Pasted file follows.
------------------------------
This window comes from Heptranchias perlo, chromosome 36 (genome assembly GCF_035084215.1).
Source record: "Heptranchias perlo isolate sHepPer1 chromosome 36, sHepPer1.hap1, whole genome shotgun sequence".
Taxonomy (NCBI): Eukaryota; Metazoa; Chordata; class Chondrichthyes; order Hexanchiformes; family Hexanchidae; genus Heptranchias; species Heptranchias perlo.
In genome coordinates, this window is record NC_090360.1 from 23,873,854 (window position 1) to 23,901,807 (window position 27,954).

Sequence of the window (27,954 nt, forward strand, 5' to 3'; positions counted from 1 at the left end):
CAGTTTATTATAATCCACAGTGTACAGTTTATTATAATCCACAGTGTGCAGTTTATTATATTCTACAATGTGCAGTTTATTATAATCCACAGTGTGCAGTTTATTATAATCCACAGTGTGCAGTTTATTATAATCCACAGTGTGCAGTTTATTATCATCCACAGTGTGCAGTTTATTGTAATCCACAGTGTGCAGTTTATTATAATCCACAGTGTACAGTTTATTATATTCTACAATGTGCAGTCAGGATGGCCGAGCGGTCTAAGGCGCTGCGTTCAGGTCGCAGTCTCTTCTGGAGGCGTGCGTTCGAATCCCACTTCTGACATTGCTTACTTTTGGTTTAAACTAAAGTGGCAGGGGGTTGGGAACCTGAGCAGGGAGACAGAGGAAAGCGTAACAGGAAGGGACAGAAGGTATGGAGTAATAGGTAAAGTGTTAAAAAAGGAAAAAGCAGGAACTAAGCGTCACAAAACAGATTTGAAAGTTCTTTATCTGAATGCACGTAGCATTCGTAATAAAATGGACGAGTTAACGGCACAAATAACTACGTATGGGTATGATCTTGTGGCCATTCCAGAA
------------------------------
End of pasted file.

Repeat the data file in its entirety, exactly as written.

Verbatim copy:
This window comes from Heptranchias perlo, chromosome 36 (genome assembly GCF_035084215.1).
Source record: "Heptranchias perlo isolate sHepPer1 chromosome 36, sHepPer1.hap1, whole genome shotgun sequence".
Taxonomy (NCBI): Eukaryota; Metazoa; Chordata; class Chondrichthyes; order Hexanchiformes; family Hexanchidae; genus Heptranchias; species Heptranchias perlo.
In genome coordinates, this window is record NC_090360.1 from 23,873,854 (window position 1) to 23,901,807 (window position 27,954).

Sequence of the window (27,954 nt, forward strand, 5' to 3'; positions counted from 1 at the left end):
CAGTTTATTATAATCCACAGTGTACAGTTTATTATAATCCACAGTGTGCAGTTTATTATATTCTACAATGTGCAGTTTATTATAATCCACAGTGTGCAGTTTATTATAATCCACAGTGTGCAGTTTATTATAATCCACAGTGTGCAGTTTATTATCATCCACAGTGTGCAGTTTATTGTAATCCACAGTGTGCAGTTTATTATAATCCACAGTGTACAGTTTATTATATTCTACAATGTGCAGTCAGGATGGCCGAGCGGTCTAAGGCGCTGCGTTCAGGTCGCAGTCTCTTCTGGAGGCGTGCGTTCGAATCCCACTTCTGACATTGCTTACTTTTGGTTTAAACTAAAGTGGCAGGGGGTTGGGAACCTGAGCAGGGAGACAGAGGAAAGCGTAACAGGAAGGGACAGAAGGTATGGAGTAATAGGTAAAGTGTTAAAAAAGGAAAAAGCAGGAACTAAGCGTCACAAAACAGATTTGAAAGTTCTTTATCTGAATGCACGTAGCATTCGTAATAAAATGGACGAGTTAACGGCACAAATAACTACGTATGGGTATGATCTTGTGGCCATTCCAGAA